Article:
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Senoia selected again for next Idea House

Last year Senoia was the site of Southern Living Magazine’s 2010 Idea House. It was a first for the area and the magazine’s first time to feature a brownstone. Now history is repeating itself with the Nov. 15 announcement that Senoia will feature Southern Living’s 2012 Idea House. It is the first time the magazine has chosen a home in the same community for a second Idea House.

“Great films deserve even better sequels, and we just couldn’t resist the opportunity to bring our readers the next installment in the renaissance story of Senoia,” said Kristen Payne, Executive Marketing Director, Southern Living. “We’re heeding the calls to serve up more from the town of our award-winning 2010 Idea House.”

Historic Development Ventures co-owner and Raleigh/Riverwood Studios partner Scott Tigchelaar said the 2012 Idea House, in the style of a Southern country farm house, is located at 57 Morgan Street adjacent to the Gin Property where last year’s Idea House is located. Renovation on the nearly 4,000 square-foot 2012 Idea House is underway and will be ready for the opening next June. The two-story house was built in the early 1800s and was constructed with wooden pegs and featured hand-hewn beams. It is one of the oldest homes in the city, Tigchelaar said.

The Morgan Street house came with the Gin Property re-development site and we wanted to find a way to save it, Tigchelaar said.

“This is the first time Southern Living has come back to the same location. To have such a highly read magazine choose Senoia the first time around was an incredible honor,” said Tigchelaar. “But to have them come back again is amazing and beyond our wildest expectations.”

Tigchelaar said Southern Living used to feature three Idea Houses at a time. That changed to two homes featured last year, with one in Louisiana and the other in Senoia.

“In 2012 the magazine will feature only one Idea House, the one in Senoia,” Tigchelaar said. “And we expect next year to break the record for visitors.”

Making the Nov. 15 announcement, Southern Living said the 2012 Idea House will be a revival of an early 19th century cottage-style farmhouse “whose makeover has been masterfully designed by the noted team of architects and place makers at Historical Concepts from the neighboring Peachtree City. 
Completing the team is John Bynum Custom Homes, Inc., one of the Atlanta area’s premier custom home builders, nationally-recognized interior design firm, Tracery Interiors and Senoia’s Historic Development Ventures, LLC.”

Historic Development Ventures was winner of the 2010 Georgia Renaissance Award for the Historic Senoia Project, the downtown redevelopment initiative that spans much of the downtown area.

“We think American towns are moving away from impersonal subdivisions and toward a stronger sense of community, and Senoia in particular, blends the best of modern construction with the nostalgia of yesterday,” said Payne. “The year 2012 will be a celebration of that sentiment through the restoration of one of Senoia’s oldest homes.”

Southern Living noted that Senoia is 25 miles and 100 years from Atlanta, where Main Street looks like a scene, and actually was a scene, out of the movie “Driving Miss Daisy.” The town doubles as a back lot for popular film and TV projects such as the classic “Fried Green Tomatoes” and AMC’s current hit, “The Walking Dead.”  But dig a little deeper and you will find a community committed to eco-friendly construction, the magazine said.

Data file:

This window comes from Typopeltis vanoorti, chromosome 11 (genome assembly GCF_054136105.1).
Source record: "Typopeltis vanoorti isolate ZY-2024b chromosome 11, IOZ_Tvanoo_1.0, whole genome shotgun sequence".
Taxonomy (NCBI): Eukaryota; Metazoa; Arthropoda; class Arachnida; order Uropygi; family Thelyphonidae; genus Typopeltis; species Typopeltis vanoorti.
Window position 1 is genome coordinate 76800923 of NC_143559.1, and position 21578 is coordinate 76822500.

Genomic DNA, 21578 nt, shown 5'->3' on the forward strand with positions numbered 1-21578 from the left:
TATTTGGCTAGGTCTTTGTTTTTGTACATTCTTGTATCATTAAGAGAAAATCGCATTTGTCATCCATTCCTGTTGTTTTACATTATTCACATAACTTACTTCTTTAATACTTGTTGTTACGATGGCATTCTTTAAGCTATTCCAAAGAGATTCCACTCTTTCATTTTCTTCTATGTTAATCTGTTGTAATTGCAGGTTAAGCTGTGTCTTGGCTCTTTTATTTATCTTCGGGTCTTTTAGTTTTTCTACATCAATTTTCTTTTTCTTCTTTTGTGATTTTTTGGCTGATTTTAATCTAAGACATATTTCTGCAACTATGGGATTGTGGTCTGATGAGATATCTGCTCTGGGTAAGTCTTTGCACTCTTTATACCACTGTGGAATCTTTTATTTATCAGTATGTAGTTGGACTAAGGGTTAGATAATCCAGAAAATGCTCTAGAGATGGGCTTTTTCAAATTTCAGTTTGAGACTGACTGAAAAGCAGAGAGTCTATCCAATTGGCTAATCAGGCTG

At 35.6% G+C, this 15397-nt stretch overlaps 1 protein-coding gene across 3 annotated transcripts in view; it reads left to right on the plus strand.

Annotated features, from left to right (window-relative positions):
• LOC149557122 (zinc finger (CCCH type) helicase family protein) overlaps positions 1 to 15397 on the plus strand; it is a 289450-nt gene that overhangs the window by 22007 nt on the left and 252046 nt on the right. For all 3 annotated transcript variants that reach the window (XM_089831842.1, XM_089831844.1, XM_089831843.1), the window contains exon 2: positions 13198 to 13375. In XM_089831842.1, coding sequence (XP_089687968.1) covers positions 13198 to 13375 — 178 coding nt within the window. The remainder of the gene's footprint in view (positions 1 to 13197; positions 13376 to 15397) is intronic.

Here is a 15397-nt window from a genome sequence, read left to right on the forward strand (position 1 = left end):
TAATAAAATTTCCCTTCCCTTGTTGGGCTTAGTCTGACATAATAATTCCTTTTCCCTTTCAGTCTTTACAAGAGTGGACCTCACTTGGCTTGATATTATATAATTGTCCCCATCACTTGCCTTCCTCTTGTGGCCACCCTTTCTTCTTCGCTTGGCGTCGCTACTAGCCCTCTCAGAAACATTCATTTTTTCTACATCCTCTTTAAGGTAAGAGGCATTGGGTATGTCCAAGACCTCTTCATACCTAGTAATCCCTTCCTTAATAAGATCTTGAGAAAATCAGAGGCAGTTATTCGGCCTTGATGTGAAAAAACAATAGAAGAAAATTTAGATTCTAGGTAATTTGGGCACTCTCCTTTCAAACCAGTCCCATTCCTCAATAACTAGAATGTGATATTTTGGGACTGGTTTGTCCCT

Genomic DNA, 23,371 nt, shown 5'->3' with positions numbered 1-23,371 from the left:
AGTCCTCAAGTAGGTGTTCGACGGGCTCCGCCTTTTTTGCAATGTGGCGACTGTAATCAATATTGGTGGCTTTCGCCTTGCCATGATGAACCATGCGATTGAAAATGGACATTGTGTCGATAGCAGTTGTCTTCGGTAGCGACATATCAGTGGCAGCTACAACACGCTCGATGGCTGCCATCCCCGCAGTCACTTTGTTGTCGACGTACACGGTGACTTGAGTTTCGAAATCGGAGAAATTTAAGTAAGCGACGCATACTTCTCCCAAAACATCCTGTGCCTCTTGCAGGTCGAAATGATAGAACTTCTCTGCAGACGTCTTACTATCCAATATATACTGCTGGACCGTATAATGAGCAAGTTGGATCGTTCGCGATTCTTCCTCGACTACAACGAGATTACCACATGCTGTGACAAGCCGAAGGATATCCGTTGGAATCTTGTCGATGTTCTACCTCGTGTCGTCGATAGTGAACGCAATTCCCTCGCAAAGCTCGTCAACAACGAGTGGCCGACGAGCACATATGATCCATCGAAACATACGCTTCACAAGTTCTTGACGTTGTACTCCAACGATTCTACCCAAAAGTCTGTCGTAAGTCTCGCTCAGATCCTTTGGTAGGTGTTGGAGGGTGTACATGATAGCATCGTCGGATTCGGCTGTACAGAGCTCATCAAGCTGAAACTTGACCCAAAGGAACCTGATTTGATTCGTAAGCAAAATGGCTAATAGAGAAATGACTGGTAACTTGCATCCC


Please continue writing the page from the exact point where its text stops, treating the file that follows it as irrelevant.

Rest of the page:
Tigchelaar said Southern Living had such a great experience in Senoia with the Gin Property brownstone Idea House they could not resist coming back again.

“And with Senoia going through its own renaissance it was the perfect fit,” said Tigchelaar, adding that such a “fit” includes the current reality that many Southern Living readers today are looking at the many options associated with home renovations.

The Idea House is not the only thing happening in Senoia. The pairing and expansion of Riverwood Studios with Raleigh Studios continues to bring more business from the movie industry continues to ramp up the activity in a city that appears to be more recession-proof than most.

“Senoia is rockin.’ With the first Idea House and now the second one, and with the ‘Walking Dead’ that’s based here being picked up for a third season, Senoia will be full of Idea House visitors and zombies running around town,” Tigchelaar said. “All this helps fulfill our vision of a live/work back-lot community.”

There is no mistaking the fact that having the Idea House return to Senoia is good for the city’s visibility and its continued viability. But there is more, said Tigchelaar.

“Last year the Idea House had visitors from every state in the county. It was a tourist attraction and a tourism phenomenon for Senoia and for Georgia,” he said. “Next year will be even better. It will be good for business, good for the city and good for the whole area.”

Southern Living said the farmhouse revival project is expected to draw as many as 40,000 visitors from across the country, and Southern Living is scheduled to feature the Senoia Idea House in the August 2012 issue. The home will be open for tours from June to December 2012, Wednesday – Saturday 11 a.m. – 5 p.m. and on Sundays from 1 – 5 p.m. The Idea House will be closed on Mondays and Tuesdays. 


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